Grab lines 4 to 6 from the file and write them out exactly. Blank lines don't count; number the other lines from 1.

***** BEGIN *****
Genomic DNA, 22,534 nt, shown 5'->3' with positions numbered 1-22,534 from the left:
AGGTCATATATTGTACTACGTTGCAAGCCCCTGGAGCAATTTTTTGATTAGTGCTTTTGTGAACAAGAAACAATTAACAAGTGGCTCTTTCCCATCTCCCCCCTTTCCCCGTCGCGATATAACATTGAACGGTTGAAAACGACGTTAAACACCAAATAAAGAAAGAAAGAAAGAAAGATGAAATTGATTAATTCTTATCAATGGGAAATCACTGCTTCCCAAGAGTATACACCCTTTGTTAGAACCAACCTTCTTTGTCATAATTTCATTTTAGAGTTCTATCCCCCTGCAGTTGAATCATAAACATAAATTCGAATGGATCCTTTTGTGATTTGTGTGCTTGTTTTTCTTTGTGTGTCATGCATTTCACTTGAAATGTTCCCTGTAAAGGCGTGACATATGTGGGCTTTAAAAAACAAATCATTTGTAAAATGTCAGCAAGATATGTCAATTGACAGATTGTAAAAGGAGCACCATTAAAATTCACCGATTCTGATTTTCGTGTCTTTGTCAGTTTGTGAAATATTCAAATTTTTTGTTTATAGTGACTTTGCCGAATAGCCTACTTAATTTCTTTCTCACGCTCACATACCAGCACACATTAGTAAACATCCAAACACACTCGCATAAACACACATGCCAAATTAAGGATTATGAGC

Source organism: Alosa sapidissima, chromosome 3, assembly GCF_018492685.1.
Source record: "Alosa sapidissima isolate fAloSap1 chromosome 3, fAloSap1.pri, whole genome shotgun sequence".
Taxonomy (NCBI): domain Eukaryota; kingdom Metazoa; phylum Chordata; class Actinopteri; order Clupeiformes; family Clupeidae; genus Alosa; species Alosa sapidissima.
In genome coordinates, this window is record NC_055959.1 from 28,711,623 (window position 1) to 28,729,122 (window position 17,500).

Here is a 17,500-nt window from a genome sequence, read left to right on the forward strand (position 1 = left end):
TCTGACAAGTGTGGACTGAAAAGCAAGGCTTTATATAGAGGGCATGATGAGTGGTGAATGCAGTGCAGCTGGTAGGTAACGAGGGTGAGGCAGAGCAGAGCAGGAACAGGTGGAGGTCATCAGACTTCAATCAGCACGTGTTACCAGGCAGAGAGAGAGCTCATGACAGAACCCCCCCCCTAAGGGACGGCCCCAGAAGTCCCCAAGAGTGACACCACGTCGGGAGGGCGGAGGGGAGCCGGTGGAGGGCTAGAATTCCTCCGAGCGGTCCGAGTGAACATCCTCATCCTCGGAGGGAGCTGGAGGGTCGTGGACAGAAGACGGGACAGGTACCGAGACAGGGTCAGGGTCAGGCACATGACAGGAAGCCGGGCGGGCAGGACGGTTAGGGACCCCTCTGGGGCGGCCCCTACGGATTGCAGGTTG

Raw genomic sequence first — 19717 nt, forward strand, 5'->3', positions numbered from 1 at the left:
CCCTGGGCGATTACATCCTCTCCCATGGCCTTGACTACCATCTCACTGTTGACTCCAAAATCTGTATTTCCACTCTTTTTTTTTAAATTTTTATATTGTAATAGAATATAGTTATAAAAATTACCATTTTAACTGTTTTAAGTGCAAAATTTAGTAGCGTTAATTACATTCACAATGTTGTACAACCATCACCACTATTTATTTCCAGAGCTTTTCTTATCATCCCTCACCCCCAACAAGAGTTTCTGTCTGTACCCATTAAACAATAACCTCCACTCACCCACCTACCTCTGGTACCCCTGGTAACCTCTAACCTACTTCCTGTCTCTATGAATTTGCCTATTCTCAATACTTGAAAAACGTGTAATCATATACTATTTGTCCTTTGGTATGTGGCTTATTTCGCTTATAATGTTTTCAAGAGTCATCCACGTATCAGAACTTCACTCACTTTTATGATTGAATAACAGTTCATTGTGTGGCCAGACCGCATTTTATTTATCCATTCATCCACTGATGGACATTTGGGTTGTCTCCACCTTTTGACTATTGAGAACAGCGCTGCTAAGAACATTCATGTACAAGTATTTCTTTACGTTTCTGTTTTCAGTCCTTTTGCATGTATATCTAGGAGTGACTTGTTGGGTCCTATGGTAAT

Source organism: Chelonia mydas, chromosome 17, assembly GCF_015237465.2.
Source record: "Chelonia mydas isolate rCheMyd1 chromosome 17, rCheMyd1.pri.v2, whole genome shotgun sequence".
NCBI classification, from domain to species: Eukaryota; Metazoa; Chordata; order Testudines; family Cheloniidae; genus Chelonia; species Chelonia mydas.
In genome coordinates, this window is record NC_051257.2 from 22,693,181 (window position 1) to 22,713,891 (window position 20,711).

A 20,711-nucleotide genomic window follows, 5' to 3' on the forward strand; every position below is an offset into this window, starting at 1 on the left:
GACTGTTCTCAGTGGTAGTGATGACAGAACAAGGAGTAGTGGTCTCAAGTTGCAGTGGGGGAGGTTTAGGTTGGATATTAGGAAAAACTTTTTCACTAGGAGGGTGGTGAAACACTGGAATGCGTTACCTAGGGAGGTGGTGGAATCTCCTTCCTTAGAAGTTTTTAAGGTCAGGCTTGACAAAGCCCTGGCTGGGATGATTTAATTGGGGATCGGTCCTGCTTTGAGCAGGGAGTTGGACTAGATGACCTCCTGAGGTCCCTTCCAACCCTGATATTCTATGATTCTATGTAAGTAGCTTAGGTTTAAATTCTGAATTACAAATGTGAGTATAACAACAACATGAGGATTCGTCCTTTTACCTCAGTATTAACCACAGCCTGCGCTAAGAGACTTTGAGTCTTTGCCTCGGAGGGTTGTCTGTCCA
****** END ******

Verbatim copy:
Source record: "Alosa sapidissima isolate fAloSap1 chromosome 3, fAloSap1.pri, whole genome shotgun sequence".
Taxonomy (NCBI): domain Eukaryota; kingdom Metazoa; phylum Chordata; class Actinopteri; order Clupeiformes; family Clupeidae; genus Alosa; species Alosa sapidissima.
In genome coordinates, this window is record NC_055959.1 from 28,711,623 (window position 1) to 28,729,122 (window position 17,500).